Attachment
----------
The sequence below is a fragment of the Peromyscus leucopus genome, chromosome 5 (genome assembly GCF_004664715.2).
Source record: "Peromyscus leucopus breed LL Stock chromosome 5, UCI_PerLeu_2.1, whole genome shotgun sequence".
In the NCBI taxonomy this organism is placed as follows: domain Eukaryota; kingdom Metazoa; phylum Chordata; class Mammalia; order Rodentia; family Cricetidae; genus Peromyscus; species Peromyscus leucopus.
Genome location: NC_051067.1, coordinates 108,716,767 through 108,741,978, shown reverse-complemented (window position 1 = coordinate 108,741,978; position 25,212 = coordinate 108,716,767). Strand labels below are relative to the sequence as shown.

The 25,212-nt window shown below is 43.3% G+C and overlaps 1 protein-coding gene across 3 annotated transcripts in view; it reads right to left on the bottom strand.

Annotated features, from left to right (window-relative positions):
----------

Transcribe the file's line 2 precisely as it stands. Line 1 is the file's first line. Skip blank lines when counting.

Source record: "Peromyscus leucopus breed LL Stock chromosome 5, UCI_PerLeu_2.1, whole genome shotgun sequence".